Star Trek Guide

Star Trek: Why TNG's Enterprise Was Destroyed In Generations

The U.S.S. Enterprise-D was famously destroyed in Star Trek Generations - and the rationale for trashing the beloved starship was simply because it was something the producers wanted to see on the big screen. As the first movie starring the cast of Star Trek: The Next Generation, the big draw for Trekkers was the historic meeting between Captain Jean-Luc Picard (Patrick Stewart) and Captain James T. Kirk (William Shatner), which ended with the death of the original captain of the Enterprise. Picard's Enterprise-D also "died" in the film, and the manner in which it was destroyed remains controversial to this day.

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In TNG's era, the Galaxy-class Enterprise-D was the flagship of the United Federation of Planets and was one of the largest and most powerful vessels in Starfleet. Picard's Enterprise carried over a thousand crew and their families, it had a lounge called Ten Forward and holodecks for recreation, and wherever the mighty starship boldly went, it had enough scientific and research equipment to fulfill the ship's mission to "explore strange new worlds" and "seek out new life and new civilizations." The Enterprise-D was also enormously popular with Star Trek fans, arguably even more so than the original Enterprise commanded by Kirk. Although it only happened rarely on TNG due to budgetary concerns and story issues, the Enterprise-D could separate its saucer section from its rear stardrive section - and this was definitely a feature of the Enterprise-D Star Trek Generations' producers wanted to spotlight on the big screen thanks to the film's $35-million budget.

The idea for destroying the Enterprise-D in Star Trek Generations came from artwork in the Star Trek: The Next Generation Writer's Technical Manual showing the separated saucer section making an emergency crash landing onto a planet. TNG's producers actually wanted to show this at the end of season 6, but it was prohibitively expensive on the TV show's budget. Producers Ronald D. Moore and Brannon Braga, who co-wrote Generations, pitched the idea of the saucer crash landing and destroying the Enterprise-D to executive producer Rick Berman, who gave it a green light. The TNG brain trust also agreed that it created an opportunity to introduce a new Enterprise in the next movie, which is what happened: the Sovereign-class U.S.S. Enterprise-E made its debut in Star Trek: First Contact (and it's still in service in Star Trek: Picard's era over 20 years later).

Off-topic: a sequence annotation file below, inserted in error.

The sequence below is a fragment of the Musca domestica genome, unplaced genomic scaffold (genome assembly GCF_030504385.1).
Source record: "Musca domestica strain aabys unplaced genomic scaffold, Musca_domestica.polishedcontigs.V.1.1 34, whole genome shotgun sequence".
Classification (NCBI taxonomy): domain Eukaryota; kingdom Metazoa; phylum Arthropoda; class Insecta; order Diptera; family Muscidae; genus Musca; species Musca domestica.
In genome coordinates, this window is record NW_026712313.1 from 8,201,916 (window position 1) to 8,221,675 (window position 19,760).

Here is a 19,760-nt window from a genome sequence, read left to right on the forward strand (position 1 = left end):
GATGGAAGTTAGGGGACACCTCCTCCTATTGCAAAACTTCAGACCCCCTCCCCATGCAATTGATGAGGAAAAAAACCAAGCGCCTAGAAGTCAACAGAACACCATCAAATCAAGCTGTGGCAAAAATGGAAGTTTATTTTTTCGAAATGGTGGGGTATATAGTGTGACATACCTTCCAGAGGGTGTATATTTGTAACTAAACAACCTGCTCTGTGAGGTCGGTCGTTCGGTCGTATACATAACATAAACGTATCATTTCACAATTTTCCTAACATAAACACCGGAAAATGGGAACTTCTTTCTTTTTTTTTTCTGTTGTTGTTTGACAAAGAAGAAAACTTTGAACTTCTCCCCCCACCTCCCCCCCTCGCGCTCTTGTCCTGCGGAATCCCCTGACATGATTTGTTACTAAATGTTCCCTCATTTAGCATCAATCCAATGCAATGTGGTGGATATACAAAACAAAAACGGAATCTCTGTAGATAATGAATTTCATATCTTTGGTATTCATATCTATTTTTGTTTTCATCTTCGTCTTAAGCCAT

The way Star Trek Generations went about destroying the Enterprise-D, however, left a lot to be desired. While Captain Picard was on the planet Veridian III facing the villainous Dr. Tolian Soran (Malcolm McDowell), the crew led by Commander Will Riker (Jonathan Frakes) were caught with their britches down by their old enemies, the Klingon sisters Lursa (Barbara March) and B'Etor (Gwyneth Walsh). The Klingons kidnapped Commander Geordi La Forge (LeVar Burton) and altered his VISOR so they could see through his mechanical eyes. With this advantage, the Klingon siblings were able to find the code that lowered the Enterprise's shields. Once that was accomplished, their Bird-0f-Prey opened fire on the Galaxy-class starship, causing a warp core breach that necessitated separating the saucer section to save the crew. The stardrive section's explosion forced the saucer section into Veridian III's atmosphere and it crash-landed onto the planet.

Essentially, this meant that the finest crew in Starfleet was outwitted by a couple of Klingons, whose far smaller and weaker Bird-of-Prey took down the Federation flagship - an ignoble way for the Enterprise-D to meet its end. Further, Star Trek Generations actually destroyed the Enterprise-D twice; the crashed saucer was annihilated and all hands died when Dr. Soran was able to destroy Veridian's nearby star to re-enter the Nexus. Thanks to Nexus-induced time travel, Picard emerged from the Nexus with Kirk and stopped Soran. In this final scenario, the Enterprise saucer section survived the crash but Kirk died from his injuries fighting Soran. A deleted scene between Riker and Picard in the remains of the Enterprise-D's bridge said that 18 people died in the crash.

Of course, the Enterprise-D was destroyed twice before on TNG - in the episodes "Yesterday's Enterprise" and "Cause and Effect" - but those occurred in alternate timelines. The demise of the Enterprise-D in Star Trek Generations is canonical and, for many Trekkers, its movie successor the Enterprise-E never did measure up to the Galaxy-class starship from the TV series.

Source: screenrant.com




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